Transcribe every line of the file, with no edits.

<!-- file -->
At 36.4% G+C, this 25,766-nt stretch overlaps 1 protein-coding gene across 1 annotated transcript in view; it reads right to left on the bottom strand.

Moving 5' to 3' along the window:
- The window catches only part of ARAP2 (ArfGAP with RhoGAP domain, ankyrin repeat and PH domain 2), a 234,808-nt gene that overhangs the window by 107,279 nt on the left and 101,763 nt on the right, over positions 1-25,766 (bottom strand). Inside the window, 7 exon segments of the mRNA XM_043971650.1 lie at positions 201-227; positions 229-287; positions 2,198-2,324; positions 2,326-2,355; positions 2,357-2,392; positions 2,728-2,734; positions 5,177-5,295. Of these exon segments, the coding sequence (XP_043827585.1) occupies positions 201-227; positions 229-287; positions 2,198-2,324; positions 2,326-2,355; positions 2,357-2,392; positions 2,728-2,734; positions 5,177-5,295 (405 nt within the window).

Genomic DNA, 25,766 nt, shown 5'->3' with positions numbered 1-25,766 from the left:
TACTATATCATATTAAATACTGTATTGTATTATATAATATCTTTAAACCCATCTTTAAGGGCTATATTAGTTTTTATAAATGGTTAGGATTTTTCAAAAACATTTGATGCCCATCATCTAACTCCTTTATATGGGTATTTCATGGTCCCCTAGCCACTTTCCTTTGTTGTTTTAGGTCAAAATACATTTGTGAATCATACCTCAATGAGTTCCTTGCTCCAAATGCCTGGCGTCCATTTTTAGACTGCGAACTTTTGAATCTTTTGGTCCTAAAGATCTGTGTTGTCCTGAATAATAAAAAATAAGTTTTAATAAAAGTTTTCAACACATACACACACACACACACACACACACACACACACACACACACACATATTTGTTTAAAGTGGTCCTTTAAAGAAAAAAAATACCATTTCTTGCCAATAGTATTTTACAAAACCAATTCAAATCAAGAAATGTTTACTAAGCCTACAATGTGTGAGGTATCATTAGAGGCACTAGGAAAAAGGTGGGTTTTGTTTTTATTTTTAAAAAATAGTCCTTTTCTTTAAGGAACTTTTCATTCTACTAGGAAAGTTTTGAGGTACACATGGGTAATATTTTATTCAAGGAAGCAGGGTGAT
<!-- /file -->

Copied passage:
At 36.4% G+C, this 25,766-nt stretch overlaps 1 protein-coding gene across 1 annotated transcript in view; it reads right to left on the bottom strand.

Moving 5' to 3' along the window:
- The window catches only part of ARAP2 (ArfGAP with RhoGAP domain, ankyrin repeat and PH domain 2), a 234,808-nt gene that overhangs the window by 107,279 nt on the left and 101,763 nt on the right, over positions 1-25,766 (bottom strand). Inside the window, 7 exon segments of the mRNA XM_043971650.1 lie at positions 201-227; positions 229-287; positions 2,198-2,324; positions 2,326-2,355; positions 2,357-2,392; positions 2,728-2,734; positions 5,177-5,295. Of these exon segments, the coding sequence (XP_043827585.1) occupies positions 201-227; positions 229-287; positions 2,198-2,324; positions 2,326-2,355; positions 2,357-2,392; positions 2,728-2,734; positions 5,177-5,295 (405 nt within the window).

Genomic DNA, 25,766 nt, shown 5'->3' with positions numbered 1-25,766 from the left:
TACTATATCATATTAAATACTGTATTGTATTATATAATATCTTTAAACCCATCTTTAAGGGCTATATTAGTTTTTATAAATGGTTAGGATTTTTCAAAAACATTTGATGCCCATCATCTAACTCCTTTATATGGGTATTTCATGGTCCCCTAGCCACTTTCCTTTGTTGTTTTAGGTCAAAATACATTTGTGAATCATACCTCAATGAGTTCCTTGCTCCAAATGCCTGGCGTCCATTTTTAGACTGCGAACTTTTGAATCTTTTGGTCCTAAAGATCTGTGTTGTCCTGAATAATAAAAAATAAGTTTTAATAAAAGTTTTCAACACATACACACACACACACACACACACACACACACACACACACACACATATTTGTTTAAAGTGGTCCTTTAAAGAAAAAAAATACCATTTCTTGCCAATAGTATTTTACAAAACCAATTCAAATCAAGAAATGTTTACTAAGCCTACAATGTGTGAGGTATCATTAGAGGCACTAGGAAAAAGGTGGGTTTTGTTTTTATTTTTAAAAAATAGTCCTTTTCTTTAAGGAACTTTTCATTCTACTAGGAAAGTTTTGAGGTACACATGGGTAATATTTTATTCAAGGAAGCAGGGTGAT